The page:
A tracheal diverticulum is usually an incidental finding. It projects posteriorly where the cartilage rings are deficient and usually lies to the right where there is no oesophagus supporting the paratracheal tissue.
A direct connection with the trachea is often visible on CT. It may be congenital or acquired. The acquired form is thought to be due to prolonged increased intraluminal pressure such as with a chronic cough. Although usually asymptomatic, it may accumulate respiratory secretions that become infected and lead to cough or tracheobronchitis. The differential diagnosis of a paratracheal air cyst also includes an oesophageal diverticulum and an apical bleb or bulla.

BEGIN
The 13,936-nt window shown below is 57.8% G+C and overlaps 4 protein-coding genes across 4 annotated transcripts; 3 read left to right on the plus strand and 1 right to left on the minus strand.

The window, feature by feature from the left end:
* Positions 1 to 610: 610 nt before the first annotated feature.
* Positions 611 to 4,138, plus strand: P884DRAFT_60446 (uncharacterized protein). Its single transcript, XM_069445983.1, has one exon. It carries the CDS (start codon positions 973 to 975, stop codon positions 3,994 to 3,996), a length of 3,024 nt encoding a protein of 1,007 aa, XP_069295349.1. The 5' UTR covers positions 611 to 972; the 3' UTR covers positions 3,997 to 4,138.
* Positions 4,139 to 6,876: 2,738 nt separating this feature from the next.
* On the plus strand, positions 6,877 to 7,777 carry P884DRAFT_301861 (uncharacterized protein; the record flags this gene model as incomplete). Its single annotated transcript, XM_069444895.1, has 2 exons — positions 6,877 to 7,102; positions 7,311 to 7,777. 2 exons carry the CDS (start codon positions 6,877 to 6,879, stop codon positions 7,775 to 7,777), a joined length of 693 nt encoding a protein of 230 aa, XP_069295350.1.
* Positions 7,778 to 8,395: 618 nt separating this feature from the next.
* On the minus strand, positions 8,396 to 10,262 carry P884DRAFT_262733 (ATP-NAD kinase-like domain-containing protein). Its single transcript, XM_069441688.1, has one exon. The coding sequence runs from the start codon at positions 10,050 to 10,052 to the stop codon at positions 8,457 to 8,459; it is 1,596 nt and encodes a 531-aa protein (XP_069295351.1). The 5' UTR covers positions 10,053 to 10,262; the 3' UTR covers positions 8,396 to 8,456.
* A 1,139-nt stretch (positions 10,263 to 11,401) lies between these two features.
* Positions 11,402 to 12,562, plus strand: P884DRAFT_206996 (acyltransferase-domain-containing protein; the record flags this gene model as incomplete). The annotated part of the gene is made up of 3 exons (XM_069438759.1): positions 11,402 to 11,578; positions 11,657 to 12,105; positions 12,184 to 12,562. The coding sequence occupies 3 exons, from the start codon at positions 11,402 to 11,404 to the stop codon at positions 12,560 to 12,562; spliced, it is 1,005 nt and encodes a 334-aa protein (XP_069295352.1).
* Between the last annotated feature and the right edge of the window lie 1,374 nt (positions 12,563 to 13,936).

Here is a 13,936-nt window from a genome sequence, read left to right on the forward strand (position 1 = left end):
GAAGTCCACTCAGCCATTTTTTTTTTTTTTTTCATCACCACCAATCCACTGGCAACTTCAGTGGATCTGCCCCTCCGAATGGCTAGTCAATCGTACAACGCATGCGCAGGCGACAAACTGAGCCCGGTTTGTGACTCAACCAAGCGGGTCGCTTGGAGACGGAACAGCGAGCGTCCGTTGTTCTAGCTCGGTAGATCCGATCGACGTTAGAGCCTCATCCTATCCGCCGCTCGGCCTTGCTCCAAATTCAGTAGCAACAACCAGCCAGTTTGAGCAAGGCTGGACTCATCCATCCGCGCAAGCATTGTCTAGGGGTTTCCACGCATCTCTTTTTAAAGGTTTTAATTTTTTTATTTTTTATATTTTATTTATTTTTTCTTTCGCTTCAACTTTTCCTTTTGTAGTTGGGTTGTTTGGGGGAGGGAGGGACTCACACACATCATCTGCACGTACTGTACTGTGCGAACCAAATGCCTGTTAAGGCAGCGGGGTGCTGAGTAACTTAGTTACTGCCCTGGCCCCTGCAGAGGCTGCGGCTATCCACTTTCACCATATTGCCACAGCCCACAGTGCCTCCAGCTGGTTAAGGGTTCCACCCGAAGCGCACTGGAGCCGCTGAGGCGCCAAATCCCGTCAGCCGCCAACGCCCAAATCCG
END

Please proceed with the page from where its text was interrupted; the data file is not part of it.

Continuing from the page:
Credit: Dr Donna D’Souza